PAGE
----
View Poll Results: Is it good or bad to work with Obama?

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  • It's good. Although I don't like him, the country needs solutions.

    4 44.44%
  • It's bad. Never give an inch.

    5 55.56%
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Thread: Compromising with Obama: Good or Bad?

  1. #11
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    Re: Compromising with Obama: Good or Bad?

    Quote Originally Posted by Henrin View Post
    You mean he has the stated agenda of doing unconstitutional acts. He doesn't have the authority to use executive agencies to get around congress.
    If he can get the courts to agree then whether or not he has the right by philosophy, he has that right

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    Re: Compromising with Obama: Good or Bad?

    Quote Originally Posted by Amadeus View Post
    Assuming you dislike Obama and his policies, do you think it's good or bad to work with him so that a middleground solution is reached?
    That depends on where each person's perspective of where middle ground is. I believe the most effective thing congress could do in order to achieve legislative progress would be to simplify bills. One item at a time, all these "comprehensive" bills filled with gimmicks and handouts is the what creates the mess.

    I didn't vote because it's a false choice. Middle ground is by definition a more conservative bill, because our country has tipped past the middle and we are firmly living in and with a left leaning bureaucracy.
    "It is only when men contemplate the greatness of God that they can come to realize their own inadequacy." Jean Calvin

  3. #13
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    Re: Compromising with Obama: Good or Bad?

    Quote Originally Posted by Zyphlin View Post
    Can't really be answered on it's own without context.

    What is the issue in question? What is the "middle ground" solution? Etc.

    Compromise is great in theory, and in practice at times, but people make it out to be an end all without really giving it much thought.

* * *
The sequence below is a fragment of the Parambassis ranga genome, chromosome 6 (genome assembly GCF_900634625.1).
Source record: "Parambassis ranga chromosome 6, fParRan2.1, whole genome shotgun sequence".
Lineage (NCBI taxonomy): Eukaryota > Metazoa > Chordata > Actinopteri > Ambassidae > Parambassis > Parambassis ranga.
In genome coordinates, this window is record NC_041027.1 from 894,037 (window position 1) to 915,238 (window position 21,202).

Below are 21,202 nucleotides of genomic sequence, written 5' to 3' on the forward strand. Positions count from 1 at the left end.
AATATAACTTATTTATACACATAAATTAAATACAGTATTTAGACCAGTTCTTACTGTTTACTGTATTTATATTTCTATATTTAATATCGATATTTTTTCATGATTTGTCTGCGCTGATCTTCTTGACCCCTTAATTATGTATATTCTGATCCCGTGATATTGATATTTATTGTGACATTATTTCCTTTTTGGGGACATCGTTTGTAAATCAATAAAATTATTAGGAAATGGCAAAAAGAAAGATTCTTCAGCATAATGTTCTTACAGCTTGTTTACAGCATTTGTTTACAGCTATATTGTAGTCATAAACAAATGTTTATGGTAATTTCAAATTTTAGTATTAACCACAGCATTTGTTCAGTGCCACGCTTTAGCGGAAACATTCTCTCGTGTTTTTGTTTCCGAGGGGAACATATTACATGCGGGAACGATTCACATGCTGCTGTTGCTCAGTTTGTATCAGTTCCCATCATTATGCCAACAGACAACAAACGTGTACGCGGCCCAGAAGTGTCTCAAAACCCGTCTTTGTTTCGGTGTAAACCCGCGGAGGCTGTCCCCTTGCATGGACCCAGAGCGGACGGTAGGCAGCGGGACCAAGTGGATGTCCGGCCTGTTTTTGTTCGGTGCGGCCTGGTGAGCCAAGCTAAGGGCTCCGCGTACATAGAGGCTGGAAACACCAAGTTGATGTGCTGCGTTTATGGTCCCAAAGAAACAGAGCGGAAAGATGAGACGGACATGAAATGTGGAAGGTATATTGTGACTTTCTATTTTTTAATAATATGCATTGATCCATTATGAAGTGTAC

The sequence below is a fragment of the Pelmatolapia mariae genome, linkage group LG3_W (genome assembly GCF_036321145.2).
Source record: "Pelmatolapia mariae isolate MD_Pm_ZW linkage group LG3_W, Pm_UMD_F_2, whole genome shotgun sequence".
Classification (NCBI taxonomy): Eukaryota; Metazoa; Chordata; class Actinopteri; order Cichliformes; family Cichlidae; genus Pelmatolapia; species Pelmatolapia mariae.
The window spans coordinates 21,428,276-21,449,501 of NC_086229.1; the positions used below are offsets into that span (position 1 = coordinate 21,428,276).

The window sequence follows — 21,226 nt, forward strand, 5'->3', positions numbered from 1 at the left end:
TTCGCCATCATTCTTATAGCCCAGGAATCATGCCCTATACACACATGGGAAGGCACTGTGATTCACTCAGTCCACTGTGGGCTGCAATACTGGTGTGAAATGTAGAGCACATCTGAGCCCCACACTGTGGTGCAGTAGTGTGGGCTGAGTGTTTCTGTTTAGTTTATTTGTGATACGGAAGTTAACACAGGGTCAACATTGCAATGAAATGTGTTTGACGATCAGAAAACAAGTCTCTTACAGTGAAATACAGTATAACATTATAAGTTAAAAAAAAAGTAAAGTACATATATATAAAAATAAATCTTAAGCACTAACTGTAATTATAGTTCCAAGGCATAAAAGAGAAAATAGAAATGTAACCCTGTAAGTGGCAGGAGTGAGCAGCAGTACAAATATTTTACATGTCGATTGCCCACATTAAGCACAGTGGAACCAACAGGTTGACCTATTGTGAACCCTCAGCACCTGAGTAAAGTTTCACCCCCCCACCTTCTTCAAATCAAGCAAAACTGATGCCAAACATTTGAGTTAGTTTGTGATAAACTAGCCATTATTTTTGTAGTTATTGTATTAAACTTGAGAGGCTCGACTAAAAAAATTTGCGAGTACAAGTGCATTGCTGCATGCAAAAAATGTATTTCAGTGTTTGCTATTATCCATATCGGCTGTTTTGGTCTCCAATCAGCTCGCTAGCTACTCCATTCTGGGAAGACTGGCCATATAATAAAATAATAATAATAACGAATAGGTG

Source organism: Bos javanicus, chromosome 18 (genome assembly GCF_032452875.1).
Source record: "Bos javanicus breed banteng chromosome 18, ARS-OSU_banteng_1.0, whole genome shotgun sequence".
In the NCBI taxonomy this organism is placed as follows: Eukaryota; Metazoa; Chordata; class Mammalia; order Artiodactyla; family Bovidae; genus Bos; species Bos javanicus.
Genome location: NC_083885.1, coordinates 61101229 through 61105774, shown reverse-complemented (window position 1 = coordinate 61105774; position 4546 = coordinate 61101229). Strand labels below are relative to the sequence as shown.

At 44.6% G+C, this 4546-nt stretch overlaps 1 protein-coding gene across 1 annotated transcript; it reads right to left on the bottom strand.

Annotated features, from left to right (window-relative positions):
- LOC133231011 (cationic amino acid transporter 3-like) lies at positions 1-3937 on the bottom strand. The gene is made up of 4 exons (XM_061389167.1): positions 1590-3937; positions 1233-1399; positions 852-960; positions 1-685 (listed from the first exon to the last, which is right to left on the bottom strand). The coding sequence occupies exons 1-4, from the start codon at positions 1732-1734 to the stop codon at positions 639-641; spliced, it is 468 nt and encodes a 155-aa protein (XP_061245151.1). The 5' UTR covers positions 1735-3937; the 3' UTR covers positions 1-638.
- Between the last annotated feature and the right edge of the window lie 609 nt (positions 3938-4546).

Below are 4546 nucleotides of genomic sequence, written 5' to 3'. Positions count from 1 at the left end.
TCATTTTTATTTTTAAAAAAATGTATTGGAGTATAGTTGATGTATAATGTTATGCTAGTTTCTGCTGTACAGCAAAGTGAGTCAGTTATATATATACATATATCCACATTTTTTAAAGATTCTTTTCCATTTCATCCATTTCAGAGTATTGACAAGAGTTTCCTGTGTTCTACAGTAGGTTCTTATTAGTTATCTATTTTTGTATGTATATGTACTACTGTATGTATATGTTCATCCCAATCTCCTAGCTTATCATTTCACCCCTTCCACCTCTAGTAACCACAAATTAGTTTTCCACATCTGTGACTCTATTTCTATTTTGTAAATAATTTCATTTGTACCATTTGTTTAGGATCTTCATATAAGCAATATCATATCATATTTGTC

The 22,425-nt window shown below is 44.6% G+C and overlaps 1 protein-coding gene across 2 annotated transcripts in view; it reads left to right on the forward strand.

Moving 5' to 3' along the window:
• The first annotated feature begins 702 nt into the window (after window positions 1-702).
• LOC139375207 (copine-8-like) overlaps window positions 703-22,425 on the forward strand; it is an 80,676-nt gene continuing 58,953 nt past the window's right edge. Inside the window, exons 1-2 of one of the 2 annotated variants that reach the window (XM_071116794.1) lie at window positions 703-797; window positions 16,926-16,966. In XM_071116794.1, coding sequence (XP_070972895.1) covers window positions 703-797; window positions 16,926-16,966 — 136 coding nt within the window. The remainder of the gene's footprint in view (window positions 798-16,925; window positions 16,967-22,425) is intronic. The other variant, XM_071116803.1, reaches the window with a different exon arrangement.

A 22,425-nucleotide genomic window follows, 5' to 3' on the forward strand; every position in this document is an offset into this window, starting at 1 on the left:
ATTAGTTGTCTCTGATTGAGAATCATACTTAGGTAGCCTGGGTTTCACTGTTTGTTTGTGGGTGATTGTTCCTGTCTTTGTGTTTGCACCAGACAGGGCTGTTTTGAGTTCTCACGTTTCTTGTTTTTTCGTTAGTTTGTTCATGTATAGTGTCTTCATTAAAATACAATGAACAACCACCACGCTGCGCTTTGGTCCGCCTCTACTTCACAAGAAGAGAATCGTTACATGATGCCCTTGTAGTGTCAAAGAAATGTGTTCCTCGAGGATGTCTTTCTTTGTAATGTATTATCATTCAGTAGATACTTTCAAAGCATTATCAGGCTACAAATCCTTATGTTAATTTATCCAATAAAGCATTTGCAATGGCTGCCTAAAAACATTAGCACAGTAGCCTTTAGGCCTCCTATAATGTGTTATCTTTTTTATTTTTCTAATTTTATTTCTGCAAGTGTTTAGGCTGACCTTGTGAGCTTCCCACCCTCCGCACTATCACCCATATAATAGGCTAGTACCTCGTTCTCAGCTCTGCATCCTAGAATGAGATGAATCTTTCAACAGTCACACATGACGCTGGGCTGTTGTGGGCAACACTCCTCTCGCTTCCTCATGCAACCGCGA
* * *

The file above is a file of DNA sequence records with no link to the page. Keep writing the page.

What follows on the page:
There are some instances where compromise simply means continually losing, but just slower.

    For instance, take the Minimum Wage and some generalized views of both sides. The Republicans don't want it to increase, or perhaps even decrease. The Democrats want it to increase by $1.00. They "comrpomise" and it increases "only" $.50.

    They "compromised", but the Republicans didn't get anything they wanted at all. All they got was LESS of an inrease than the Democrats wanted. The number still increased. Furthermore, it sets the baseline for the NEXT debate and "compromise" even higher. So 3 years later the Democrats come back and go "We want to raise the minimum wage, and you need to compromise" and again it goes their way.

    This is an example of a poor "compromise". One side gets nothing tangable, they just make the other side get LESS of what they want. This is only worthwhile "compromise" in a situation where the other side is DEFNITELY going to get what they want if you don't go along with it, so you may as well sign on in order to make it less of an impact.

    Another instance where comrpomise is not likely is if it's tied to something you're inherently against.

    For examples, if the Republicans were trying to pass a law that somehow banned planned parenthood and other things like it from operating I would not expect Democrats to get on board regardless of what "compromises" the Republicans added...because the primary action of the bill violates a deeply held principle (abortion being safe and legally accessible to the public).

    Another instance where compromise for a "middle ground" solution is when, in reality, no middle ground is actually given.

    If a "compromise" is such where in reality one side is getting 70 or 80 percent of what they want and the other side is left with scraps, there's little incentive TO compromise. This is doubly true if the things the other side is getting basically invalidates what you want. Other times the "compromise" offers are actually fraudulent themselves; less an example of what your side wants and more an example of what the othe side thinks they can spin as what you want.

    The ACA is an excellent example of this and a highlight of dishonesty by many of those on the left who continually erroniously claim that it's simply the same thing the Heritage Foundation supported in 93. While there are some simliarities, there are a multitude of significant differences as well. The Heritage plan, as well, was widely rejected by Republicans over 20 years ago, so attempting to portray it as a "republican" idea that should just be grabbed onto today is ludicrous. But that didn't change that hyper partisans continually tried to present this as "compromise".